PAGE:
A little more than a year ago, as Donald Trump was solidifying his frontrunner status for the Republican nomination in the face of a mounting toll of gaffes and outrageous pronouncements, Yahoo News set out to answer the question that had many establishment Republicans scratching their heads: Who are his supporters, anyway? In a series of profiles, we explored the backgrounds and beliefs of voters who had fallen early and hard for Trump. Now, with the president’s approval ratings near historic lows, we have gone back to these voters for their views about his presidency as it nears the 100-day mark. Are they disappointed that Obamacare hasn’t been repealed? Excited by the administration’s stepped-up deportation efforts? Dismayed by reports of chaos in the White House? Or energized by the president’s continued outspokenness? Here is one of those reports. Links to the others and a summary of what we found are here.
In recent days, Beltway pundits have taken to speculating that President Trump’s rapid-fire reversals on a dizzying array of subjects — Syria, Russia, NATO, China, the Export-Import Bank — might strike his voters as a betrayal of sorts: proof that the candidate they cast their ballots for isn’t the president they wanted him to be.
But for Ron Vance, at least, Trump’s willingness to change positions — his “flexibility”— is precisely the reason he voted for the Manhattan mogul in the first place.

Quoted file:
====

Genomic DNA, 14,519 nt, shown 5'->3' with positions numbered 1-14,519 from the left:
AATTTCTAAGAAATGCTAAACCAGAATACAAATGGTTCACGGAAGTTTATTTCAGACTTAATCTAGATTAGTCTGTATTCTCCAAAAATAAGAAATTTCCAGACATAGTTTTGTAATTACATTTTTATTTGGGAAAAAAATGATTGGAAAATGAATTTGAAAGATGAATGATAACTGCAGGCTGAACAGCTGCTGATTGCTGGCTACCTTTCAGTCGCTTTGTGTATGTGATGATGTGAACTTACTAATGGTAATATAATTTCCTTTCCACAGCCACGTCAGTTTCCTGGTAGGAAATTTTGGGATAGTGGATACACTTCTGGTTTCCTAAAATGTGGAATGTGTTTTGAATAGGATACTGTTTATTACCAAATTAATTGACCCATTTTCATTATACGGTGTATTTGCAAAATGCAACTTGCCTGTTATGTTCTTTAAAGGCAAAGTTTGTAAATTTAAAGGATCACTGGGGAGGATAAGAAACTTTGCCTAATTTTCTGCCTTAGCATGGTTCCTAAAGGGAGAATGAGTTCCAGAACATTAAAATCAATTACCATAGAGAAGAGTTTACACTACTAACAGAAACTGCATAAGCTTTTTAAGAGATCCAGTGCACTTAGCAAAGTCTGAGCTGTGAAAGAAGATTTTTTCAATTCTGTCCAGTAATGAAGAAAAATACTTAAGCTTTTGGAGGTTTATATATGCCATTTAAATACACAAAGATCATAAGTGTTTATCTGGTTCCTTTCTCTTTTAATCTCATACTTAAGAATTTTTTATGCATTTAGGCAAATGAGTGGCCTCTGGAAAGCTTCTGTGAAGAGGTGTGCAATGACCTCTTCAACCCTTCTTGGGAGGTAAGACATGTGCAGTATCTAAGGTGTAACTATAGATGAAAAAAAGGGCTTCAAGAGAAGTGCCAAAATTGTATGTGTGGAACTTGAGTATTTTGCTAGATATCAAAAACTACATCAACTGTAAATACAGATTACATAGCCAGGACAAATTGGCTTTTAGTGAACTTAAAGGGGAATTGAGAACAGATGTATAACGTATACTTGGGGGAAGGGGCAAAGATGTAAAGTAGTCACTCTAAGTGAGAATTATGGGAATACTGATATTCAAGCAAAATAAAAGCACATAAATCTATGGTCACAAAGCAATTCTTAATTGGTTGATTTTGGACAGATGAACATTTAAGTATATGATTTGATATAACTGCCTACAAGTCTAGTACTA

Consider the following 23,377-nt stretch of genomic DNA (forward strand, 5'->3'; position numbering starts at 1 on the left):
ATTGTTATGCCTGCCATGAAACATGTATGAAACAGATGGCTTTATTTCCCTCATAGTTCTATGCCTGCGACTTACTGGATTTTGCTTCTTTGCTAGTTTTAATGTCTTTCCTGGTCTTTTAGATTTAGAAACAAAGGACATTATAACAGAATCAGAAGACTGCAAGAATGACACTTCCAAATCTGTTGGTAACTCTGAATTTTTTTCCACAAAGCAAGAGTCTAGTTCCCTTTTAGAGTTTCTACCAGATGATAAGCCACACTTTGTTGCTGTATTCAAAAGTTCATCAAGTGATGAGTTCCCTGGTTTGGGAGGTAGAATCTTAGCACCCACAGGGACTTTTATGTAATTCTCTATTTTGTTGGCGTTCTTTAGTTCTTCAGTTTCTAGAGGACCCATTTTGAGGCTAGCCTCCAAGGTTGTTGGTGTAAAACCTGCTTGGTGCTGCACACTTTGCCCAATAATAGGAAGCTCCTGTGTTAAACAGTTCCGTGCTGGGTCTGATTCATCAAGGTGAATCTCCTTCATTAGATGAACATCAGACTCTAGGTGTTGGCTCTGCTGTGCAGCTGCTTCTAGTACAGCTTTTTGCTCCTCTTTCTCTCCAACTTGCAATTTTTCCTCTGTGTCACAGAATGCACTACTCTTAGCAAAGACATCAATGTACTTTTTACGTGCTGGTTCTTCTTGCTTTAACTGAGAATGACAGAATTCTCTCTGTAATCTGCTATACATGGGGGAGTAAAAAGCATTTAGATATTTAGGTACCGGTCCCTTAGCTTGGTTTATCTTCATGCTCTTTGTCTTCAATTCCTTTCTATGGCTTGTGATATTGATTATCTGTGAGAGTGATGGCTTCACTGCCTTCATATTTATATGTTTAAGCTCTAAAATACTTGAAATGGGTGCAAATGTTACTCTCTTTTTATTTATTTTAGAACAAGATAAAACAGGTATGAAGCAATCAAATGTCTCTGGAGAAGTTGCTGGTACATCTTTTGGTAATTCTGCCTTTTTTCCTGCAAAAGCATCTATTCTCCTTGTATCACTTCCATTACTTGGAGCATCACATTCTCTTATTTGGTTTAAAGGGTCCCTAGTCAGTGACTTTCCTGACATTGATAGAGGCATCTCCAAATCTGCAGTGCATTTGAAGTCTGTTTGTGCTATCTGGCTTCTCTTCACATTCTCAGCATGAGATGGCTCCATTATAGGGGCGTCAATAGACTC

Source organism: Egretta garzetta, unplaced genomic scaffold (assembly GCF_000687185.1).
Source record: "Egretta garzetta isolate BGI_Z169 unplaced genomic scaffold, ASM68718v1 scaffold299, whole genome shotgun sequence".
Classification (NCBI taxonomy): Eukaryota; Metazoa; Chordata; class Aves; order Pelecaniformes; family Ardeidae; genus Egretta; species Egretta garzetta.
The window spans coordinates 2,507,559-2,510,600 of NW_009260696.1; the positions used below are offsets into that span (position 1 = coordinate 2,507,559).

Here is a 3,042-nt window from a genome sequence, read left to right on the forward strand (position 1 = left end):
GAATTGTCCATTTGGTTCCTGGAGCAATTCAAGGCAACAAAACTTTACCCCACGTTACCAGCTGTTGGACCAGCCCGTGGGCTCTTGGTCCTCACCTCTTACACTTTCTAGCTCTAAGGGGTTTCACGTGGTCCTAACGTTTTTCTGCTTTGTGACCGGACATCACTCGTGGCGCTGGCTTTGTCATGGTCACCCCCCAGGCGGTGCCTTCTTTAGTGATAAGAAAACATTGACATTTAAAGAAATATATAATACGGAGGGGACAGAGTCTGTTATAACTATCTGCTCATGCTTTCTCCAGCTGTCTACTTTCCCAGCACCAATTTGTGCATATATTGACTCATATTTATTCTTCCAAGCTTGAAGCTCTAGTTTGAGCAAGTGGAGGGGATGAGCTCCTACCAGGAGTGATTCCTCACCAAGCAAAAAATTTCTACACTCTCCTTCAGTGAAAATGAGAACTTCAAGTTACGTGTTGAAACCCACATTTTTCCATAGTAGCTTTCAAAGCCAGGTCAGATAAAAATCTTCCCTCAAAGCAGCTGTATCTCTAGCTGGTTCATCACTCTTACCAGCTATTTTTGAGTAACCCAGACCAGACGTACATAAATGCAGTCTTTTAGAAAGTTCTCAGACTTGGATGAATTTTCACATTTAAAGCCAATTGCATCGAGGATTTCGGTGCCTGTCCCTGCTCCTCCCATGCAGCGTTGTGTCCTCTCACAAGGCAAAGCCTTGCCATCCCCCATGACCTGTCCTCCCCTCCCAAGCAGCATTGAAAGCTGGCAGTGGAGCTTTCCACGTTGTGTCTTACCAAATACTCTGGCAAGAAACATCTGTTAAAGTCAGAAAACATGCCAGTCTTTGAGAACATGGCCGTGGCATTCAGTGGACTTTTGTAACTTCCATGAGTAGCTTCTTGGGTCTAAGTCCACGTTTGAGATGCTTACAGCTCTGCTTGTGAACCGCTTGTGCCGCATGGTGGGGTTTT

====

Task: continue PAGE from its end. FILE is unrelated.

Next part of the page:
“He’s unpredictable — and I see that as a positive, not as a negative,” the 60-year-old insurance agent from Pahrump, Nev., told Yahoo News. “He’s a salesman, not a diplomat. He’s a master marketer, not a bureaucratic manager. He’s a macromanager, not a micromanager. He likes controversy. He likes confrontation. He’s an entrepreneur. He has always said, ‘If something doesn’t work, let’s try it another way. Let’s rethink the process. Let’s get back to work and get the job done.’ I never expected consistency, so I’m not surprised or shocked. I’m liking it.”
Back in March 2016, we profiled Vance as part of a series of portraits of the real people supporting Trump in the Republican presidential primary. Vance was “the independent”: a college-educated social liberal who’d previously cast ballots for Jimmy Carter, Ronald Reagan, George H.W. Bush, Bill Clinton, Al Gore, John Kerry, John McCain and Mitt Romney (and who even admitted that Hillary Clinton was his No. 2 pick for the presidency, after Trump but ahead of the other Republicans who were still in the race at that time).
When Trump was elected, Vance called it “one of the happiest days of my life,” citing Trump’s deal-making résumé and his “good common horse sense” as signs that the “bomb-throwing” outsider might actually shake up Washington at last.
So what does Vance think of Trump now, 100 days into his presidency?
“If I had to give him a grade,” he said, “I’d give him an A-minus.”
Though Vance said he would dock the president a few points for failing to “overthrow” Obamacare, otherwise he’s pleased — especially by the aspects of Trump’s presidency that seem to scare the Breitbart wing of his base.
“Trump is listening to a lot more advisers,” Vance said. “This whole Steve Bannon thing — Bannon is pretty far out there. But otherwise Trump has some very, very competent people in there, and I’m glad he’s turning to them for advice.